4. Think Cross-Platform

Sometimes a piece of content may have run it's course on specific platform might by ripe for another. For example short reedits which wouldn't work for your company website can be really effective when used with some overlaid graphics on Instagram or Facebook. You may be able to grab still images from videos and share them as Instagram Stories with some supporting copy.

5. No Piece of Content is Ever 'Spent'

Finally, try not to think of content as being 'spent'.  There are always ways to get a little more mileage out of the material that you have. Try to look with fresh eyes. It can be as simple as going back over an old project with a different frame of reference and seeing clips or soundbites in there that make sense in a whole different way. 

Reused assets can lead to really powerful results, particularly when included from an early stage...

BMW - Careers (1)

BMW Careers

This film for BMW Careers is a perfect example of using pre-existing content from the business’ library. Naturally they had a large amount of really lovely footage from the promotional material produced for the main brand. This was combined with graphics, some library, some UGC – also from BMW – sound design and a specifically composed music track. The addition of the track really pulls the production together – making it more than just a collection of disparate material. This is a clear example of how making the producer aware of the stipulations at the outset of the project allowed the creatives and the production team to incorporate the different assets seamlessly.


Whatever you are trying to achieve with your video content, it helps to have people who know what they're talking about on your side. Our team of producers, strategists, creatives, editors, animators and filmmakers have made literally thousands of films for people just like you. They would be happy to discuss your ideas, requirements and the potential that video holds for you. Book a no strings call back from one of our filmmaking team, right here.

Topics: Production process, Repurposed content, How-to, Content Strategy

What's it like filming in a rainforest in London?

Posted by Nick Francis
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We’ve recently delivered a series of films for London Zoo on Behalf of Evening Standard Independent Group. It’s been a real labour of love for the crew, particularly Olly Atkinson, who has always had a bit of a soft spot for our furry friends. In his rich and varied careers before Casual he produced none other than the Secret Life of Hedgehogs. David Attenborough watch your back.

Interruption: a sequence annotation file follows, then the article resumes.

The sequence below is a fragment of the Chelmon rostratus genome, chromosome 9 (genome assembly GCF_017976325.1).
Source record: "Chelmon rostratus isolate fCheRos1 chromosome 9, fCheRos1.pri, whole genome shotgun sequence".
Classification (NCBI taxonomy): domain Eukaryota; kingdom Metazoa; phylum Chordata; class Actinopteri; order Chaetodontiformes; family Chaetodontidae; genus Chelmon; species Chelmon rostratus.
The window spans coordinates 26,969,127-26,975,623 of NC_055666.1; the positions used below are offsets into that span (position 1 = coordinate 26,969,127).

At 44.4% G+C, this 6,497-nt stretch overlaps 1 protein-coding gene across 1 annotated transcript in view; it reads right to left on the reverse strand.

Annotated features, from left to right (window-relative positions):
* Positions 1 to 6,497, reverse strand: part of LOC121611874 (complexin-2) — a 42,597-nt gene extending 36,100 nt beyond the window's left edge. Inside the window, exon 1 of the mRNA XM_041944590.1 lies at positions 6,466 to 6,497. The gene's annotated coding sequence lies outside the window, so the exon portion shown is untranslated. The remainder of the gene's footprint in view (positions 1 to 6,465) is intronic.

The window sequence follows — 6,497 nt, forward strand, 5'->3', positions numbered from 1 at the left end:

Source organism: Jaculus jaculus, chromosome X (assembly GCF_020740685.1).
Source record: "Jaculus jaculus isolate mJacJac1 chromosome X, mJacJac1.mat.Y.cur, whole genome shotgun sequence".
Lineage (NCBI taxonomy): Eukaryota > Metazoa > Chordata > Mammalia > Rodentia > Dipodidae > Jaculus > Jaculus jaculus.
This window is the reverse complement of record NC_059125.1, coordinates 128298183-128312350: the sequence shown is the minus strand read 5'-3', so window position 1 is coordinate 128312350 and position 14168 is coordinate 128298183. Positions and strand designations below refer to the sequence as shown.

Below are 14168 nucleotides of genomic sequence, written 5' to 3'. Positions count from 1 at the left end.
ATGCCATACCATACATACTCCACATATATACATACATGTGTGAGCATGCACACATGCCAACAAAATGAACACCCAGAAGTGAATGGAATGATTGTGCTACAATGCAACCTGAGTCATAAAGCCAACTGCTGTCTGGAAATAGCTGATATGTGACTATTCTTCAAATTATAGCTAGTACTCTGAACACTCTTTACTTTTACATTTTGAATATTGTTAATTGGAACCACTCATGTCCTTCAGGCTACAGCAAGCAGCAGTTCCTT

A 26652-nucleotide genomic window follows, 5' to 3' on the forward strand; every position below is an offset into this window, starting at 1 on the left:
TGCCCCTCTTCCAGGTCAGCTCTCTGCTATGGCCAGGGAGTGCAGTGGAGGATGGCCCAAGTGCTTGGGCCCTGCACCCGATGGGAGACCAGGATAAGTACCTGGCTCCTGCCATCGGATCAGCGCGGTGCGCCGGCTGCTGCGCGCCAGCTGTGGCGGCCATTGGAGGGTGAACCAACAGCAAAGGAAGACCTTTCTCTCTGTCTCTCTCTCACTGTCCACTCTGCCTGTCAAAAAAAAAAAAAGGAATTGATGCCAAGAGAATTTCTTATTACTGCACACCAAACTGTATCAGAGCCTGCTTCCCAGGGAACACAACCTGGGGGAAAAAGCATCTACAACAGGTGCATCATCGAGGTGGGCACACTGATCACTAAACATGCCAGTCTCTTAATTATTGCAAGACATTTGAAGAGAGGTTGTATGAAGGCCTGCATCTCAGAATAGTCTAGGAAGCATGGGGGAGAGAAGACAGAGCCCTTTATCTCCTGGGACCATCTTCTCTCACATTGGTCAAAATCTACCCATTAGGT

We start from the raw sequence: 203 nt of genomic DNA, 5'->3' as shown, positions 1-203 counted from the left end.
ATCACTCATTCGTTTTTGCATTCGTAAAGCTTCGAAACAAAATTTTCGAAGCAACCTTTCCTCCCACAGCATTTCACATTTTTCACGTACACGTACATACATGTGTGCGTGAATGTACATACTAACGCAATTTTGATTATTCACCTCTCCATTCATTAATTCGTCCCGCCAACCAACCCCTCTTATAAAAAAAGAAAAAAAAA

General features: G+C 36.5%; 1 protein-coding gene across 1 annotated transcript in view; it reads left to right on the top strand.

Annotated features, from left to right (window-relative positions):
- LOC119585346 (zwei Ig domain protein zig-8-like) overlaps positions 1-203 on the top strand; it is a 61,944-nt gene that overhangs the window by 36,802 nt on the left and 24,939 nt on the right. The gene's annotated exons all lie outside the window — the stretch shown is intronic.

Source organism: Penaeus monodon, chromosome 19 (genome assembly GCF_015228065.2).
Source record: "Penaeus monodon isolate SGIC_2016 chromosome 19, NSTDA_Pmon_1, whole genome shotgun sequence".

To find out a bit more about the process of shooting in the zoo we caught up with Olly to ask him about some of the challenges of shooting in a synthesised rainforest. Misty camera lenses and plastic cased GoPros watch out – the climbing anteater is about…

London Zoo Olly Interview

Casual's London MD, Olly Atkinson, who produced the films explains some of surprising challenges of shooting in a zoo! Keep watching to see the film at the end


Whatever you want to make a video about or expert global team are on hand to help. Fill in your details and thoughts on the form on this page and one of them will get back in touch very shortly. We've produced work from the Canadian Arctic to the Iraqi Desert (and a fair few conference rooms in between), so our staff understand your challenges and how to translate them into effective video content efficiently, whether your films subjects are going to try to break open and eat the camera, or not.

You can find the book a call back form here.

 

Topics: Increase brand awareness and appeal, Production process, How-to, About Casual

How to make your content last longer

Posted by Nick Francis
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How to make content last-2

 

It's a really common question - it takes time, headspace and money to create content that is worth sharing. So we thought we would share a couple of thoughts on how you can maximise your content's mileage...

1. Shoot Plenty

Whatever you are producing the more material you can shoot the more options you are giving yourself for the future. You may choose to use that extra material to create social cuts now or to hold them back to refresh the content with a reedit in the future.

2. Tell the Production Team

It helps if the people making the videos know that you want them to last as long as possible. This will allow them to work this into the creative/production.

3. Use Animation

It's great - reflecting brand and looking professional and is infinitely changeable - we have an animation from 2009 that we are still making reedits to for a client. Oh yeah - and the characters don't usually resign.

4. Does it Really Matter?

Usually, you get bored of your content before your audience do. They may be coming to it fresh.

5. Deliver Lasting Value

Just like Steve McQueen, really great ideas, information and entertainment don't go out of fashion.


What's the best length to guarantee engagement online? Well, one way to find out is by downloading our What's the Right Length for Video Online? Whitepaper.

Which is good because it's right here:

Download Casual's Right Length for Video Online Whitepaper

Topics: Production process, Being a better commissioner, How-to, Content Strategy